Sunday, April 15, 2001

USS Greeneville

Navy begins
Ehime Maru
redress talks

Victims' kin may be stymied
in their call for a

By Gregg K. Kakesako

The Navy has begun compensation talks with the 35 crew members and passengers of the Japanese training ship Ehime Maru.

A Navy official said the acting Secretary of the Navy Robert Pirie is empowered to settle claims up to $1 million. Anything above that amount has to be coordinated with other federal agencies.

The representatives of the Naval Legal Services Office in Yokosuka and the Naval Forces in Japan went to Ehime prefecture to meet with the families of the students and the two teachers from the Uwajima Fisheries High School and 10 crew members of the Japanese vessel.

The Ehime Maru was on the final leg of an educational voyage on Feb. 9 when it was rammed and sunk by the nuclear submarine USS Greeneville. The sub surfaced beneath the Ehime Maru nine miles off Waikiki while conducting a rapid-ascent drill for 16 civilian guests.

On Friday, Adm. Thomas Fargo, Pacific Fleet commander, got a 2,000-page report from the panel of three U.S. senior admirals he charged with investigating the accident.

An initial Navy inquiry on the accident determined that a series of errors by Greeneville skipper Cmdr. Scott Waddle and his crew, including failing to scan the surface by periscope before executing an emergency surfacing drill, caused the collision.

The panel also investigated the actions of the submarine's executive officer, Lt. Cmdr. Gerald Pfeifer; and the officer of the deck, Lt. j.g. Michael Coen.

Pentagon officials told the New York Times that the three admirals on the panel unanimously recommended that Waddle not be tried by court martial. Instead he may be subjected to a punitive letter or reprimand that would end his career and could reduce his retirement benefits, or an administrative penalty such as an admiral's mast. There the maximum penalty would be 30 days confined to quarters, 60 days restriction and forfeiture of one month's pay.

But Navy officials here advised against such speculation, saying Fargo just got the report and has made no decision.

A court-martial, which could include such charges as negligent homicide and dereliction of duty, could result in lengthy prison sentences and dismissal from the Navy for Waddle and other Greeneville crewmen.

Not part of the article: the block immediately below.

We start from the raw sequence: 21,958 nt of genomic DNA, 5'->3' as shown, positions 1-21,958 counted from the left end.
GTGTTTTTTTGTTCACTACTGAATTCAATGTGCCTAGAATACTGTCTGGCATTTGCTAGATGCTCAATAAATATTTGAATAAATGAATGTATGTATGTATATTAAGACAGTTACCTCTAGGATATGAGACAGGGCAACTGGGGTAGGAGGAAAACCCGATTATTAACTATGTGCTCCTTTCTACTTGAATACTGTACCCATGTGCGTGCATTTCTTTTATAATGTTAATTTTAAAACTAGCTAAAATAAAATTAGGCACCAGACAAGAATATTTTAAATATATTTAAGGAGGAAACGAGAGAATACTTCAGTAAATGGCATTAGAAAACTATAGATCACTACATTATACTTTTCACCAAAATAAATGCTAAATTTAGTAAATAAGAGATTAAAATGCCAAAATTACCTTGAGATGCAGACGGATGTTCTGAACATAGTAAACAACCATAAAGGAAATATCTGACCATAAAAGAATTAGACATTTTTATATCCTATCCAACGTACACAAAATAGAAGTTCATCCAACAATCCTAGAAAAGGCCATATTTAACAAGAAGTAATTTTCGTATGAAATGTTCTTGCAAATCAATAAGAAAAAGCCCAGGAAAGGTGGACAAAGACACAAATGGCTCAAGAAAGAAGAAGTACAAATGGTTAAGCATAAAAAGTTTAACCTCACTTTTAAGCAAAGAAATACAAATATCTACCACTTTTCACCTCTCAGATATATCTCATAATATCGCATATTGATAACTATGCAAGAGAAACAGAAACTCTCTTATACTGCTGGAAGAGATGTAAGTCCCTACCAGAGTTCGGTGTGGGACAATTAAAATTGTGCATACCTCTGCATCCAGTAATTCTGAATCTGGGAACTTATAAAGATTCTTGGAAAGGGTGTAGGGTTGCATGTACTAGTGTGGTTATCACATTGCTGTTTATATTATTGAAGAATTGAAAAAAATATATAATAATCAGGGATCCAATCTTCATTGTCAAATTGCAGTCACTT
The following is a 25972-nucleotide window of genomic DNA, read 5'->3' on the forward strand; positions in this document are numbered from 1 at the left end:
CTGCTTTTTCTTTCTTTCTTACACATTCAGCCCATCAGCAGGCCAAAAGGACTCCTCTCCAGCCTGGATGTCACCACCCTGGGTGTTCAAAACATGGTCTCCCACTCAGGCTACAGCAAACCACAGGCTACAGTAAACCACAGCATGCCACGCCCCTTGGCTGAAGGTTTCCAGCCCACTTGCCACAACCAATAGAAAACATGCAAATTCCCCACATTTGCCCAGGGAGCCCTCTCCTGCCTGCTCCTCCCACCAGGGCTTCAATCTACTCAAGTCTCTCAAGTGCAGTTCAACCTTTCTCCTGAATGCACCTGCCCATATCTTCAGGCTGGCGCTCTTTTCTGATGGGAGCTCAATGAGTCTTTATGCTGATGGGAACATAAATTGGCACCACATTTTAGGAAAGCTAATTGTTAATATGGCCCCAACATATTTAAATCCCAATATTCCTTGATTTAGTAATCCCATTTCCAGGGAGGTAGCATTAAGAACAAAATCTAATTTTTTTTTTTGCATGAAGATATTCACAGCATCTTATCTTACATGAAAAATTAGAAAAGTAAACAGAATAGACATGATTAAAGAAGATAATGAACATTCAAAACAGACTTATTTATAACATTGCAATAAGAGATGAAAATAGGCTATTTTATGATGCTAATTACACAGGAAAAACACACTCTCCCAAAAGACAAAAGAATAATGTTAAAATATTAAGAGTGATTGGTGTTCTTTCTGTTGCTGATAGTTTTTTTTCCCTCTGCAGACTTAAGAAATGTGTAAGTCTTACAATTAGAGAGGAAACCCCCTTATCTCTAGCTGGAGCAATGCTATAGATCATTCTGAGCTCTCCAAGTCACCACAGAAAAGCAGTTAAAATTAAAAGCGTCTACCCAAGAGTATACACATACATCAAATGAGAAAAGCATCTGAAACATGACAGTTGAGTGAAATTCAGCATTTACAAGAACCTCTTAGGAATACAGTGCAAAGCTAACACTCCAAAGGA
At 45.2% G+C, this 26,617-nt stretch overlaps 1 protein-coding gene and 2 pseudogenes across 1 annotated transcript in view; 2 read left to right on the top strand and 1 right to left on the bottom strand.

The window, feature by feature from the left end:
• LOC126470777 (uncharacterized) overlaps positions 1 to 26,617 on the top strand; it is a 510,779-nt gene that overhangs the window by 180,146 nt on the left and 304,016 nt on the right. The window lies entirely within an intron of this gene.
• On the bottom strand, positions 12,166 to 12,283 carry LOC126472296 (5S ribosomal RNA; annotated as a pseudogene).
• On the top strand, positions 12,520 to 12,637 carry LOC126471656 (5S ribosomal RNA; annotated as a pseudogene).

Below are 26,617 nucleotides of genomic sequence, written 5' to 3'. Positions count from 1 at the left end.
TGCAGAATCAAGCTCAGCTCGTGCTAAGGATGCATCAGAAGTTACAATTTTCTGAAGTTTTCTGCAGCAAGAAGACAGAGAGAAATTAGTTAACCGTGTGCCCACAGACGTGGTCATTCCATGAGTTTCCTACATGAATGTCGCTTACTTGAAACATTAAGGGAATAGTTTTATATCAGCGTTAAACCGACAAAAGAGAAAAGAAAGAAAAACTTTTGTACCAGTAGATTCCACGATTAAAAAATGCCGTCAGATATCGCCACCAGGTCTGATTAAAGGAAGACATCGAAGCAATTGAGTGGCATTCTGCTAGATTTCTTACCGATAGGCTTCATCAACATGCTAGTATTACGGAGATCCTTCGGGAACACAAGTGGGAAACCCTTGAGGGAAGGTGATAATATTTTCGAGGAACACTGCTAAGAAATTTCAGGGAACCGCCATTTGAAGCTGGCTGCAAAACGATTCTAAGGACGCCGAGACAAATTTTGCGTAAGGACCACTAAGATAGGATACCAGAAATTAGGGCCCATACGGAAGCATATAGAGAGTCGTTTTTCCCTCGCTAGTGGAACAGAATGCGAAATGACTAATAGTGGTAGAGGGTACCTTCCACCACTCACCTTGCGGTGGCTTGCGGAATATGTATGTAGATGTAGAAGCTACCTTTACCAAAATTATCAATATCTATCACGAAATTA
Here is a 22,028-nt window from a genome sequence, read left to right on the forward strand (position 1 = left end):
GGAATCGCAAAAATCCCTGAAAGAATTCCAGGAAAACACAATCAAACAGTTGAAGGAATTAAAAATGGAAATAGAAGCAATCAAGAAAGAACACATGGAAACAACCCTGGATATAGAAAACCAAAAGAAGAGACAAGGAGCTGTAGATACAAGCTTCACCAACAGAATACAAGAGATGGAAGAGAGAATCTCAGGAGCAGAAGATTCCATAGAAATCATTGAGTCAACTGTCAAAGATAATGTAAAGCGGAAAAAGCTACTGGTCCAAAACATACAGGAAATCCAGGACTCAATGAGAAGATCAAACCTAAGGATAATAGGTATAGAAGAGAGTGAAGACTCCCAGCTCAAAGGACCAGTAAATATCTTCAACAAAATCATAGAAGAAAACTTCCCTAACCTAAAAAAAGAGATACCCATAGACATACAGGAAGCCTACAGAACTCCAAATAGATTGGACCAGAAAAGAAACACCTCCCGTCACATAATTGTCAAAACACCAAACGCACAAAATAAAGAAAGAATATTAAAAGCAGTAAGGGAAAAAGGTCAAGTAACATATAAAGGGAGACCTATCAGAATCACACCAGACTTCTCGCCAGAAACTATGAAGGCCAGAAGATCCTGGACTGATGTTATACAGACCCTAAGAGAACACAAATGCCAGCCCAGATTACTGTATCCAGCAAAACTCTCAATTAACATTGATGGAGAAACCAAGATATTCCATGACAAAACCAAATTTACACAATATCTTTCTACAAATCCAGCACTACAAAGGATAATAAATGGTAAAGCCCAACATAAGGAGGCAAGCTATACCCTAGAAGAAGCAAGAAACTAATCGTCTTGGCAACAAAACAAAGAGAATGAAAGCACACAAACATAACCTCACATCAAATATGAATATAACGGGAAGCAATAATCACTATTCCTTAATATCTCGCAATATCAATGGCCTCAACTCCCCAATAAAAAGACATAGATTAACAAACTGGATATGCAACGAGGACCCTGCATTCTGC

Waddle already has told the Navy that he would accept nonjudicial punishment and intends to retire from the Navy as soon as the disciplinary issues have been resolved.

His civilian attorney, Charles Gittins, said Waddle does not deserve to be court-martialed.

"We trust that the court of inquiry's findings reflect Scott's demonstrated professionalism over a 20-year career and the nature of this accident, which was the result of a series of individually small, honest mistakes by good men trying to do their duty," Gittins said.

The collision strained relations between Japan and the United States, and prompted criticism of a Navy public relations program that allows civilians to ride on military planes, ships and vehicles.

The Navy has said parts of report - which contains facts, opinions, recommendations, evidentiary enclosures and a complete transcript of the inquiry - may be released after Fargo's decision.

However, Jay Fidell, a military lawyer, said "it is remarkable and objectionable they didn't release what they could once they received the report."

Fidell, who has participated in military investigations, predicted that Fargo would move quickly since that "is the type of person he is and because the silence is deafening."

The families in Japan have demanded a court-martial so that the cause of the accident can be clarified.

"The U.S. Navy acknowledged its responsibility for the accident at the court of inquiry and apologized. It should definitely convene a court-martial and further clarify the cause of the accident and who was responsible for it. This process can also prevent accidents in the future," Takahiro Hosokawa said.

Hosokawa, who represents a group formed by families of the rescued students, is the father of survivor Hirotaka Hosokawa, 17. "This is what we, the victims, and most Japanese want," he said.

Timeline of events that led to collision

A review of the events leading up to the USS Greeneville's collision with the Ehime Maru on Feb. 9:

>> 7:59 a.m.: Greeneville leaves Pearl Harbor sub base with 15 civilians as guest for a day cruise.

>> 12:15 p.m.: Trawler Ehime Maru leaves Honolulu Harbor, headed south of Diamond Head.

>> 12:32 p.m.: Greeneville obtains first sonar contact of vessel now believed to be the Ehime Maru and designates it Sierra 13.

>> 12:50 p.m.: Japanese vessel picks up speed and continues on course south of Diamond Head.

>> 1:16 p.m.: Running 43 minutes behind schedule, Greeneville performs a maneuver called "angles and dangles," in which it makes vertical turns.

>> 1:25 p.m.: Greeneville performs horizontal high-speed turns.

>> 1 :31 p.m.: Fire control technician Patrick Seacrest obtains a range for Sierra 13 of 14,000 yards from the Greeneville.

>> 1:32-1:38 p.m.: Greeneville performs a maneuver that is supposed to provide more accurate sonar readings in preparation for going to periscope depth.

>> 1:37:33 p.m.: Seacrest detects Sierra 13 at a range of 16,000 yards.

>> 1:37:48 p.m.: Sierra 13's range drops to 4,000 yards. Seacrest does not report this to officers.

>> 1:38:30 p.m.: Greeneville rises to periscope depth. Cmdr. Scott Waddle and Lt. j.g. Michael Coen, officer of the deck, report no close contacts.

>> 1:40 p.m.: Greeneville begins descent.

>> 1:42 p.m.: Greeneville reaches maximum depth of about 400 feet.

>> 1:42:30 p.m.: Greeneville begins rapid ascent (emergency main ballast blow).

>> 1:43:20 p.m.: Greeneville strikes Ehime Maru.

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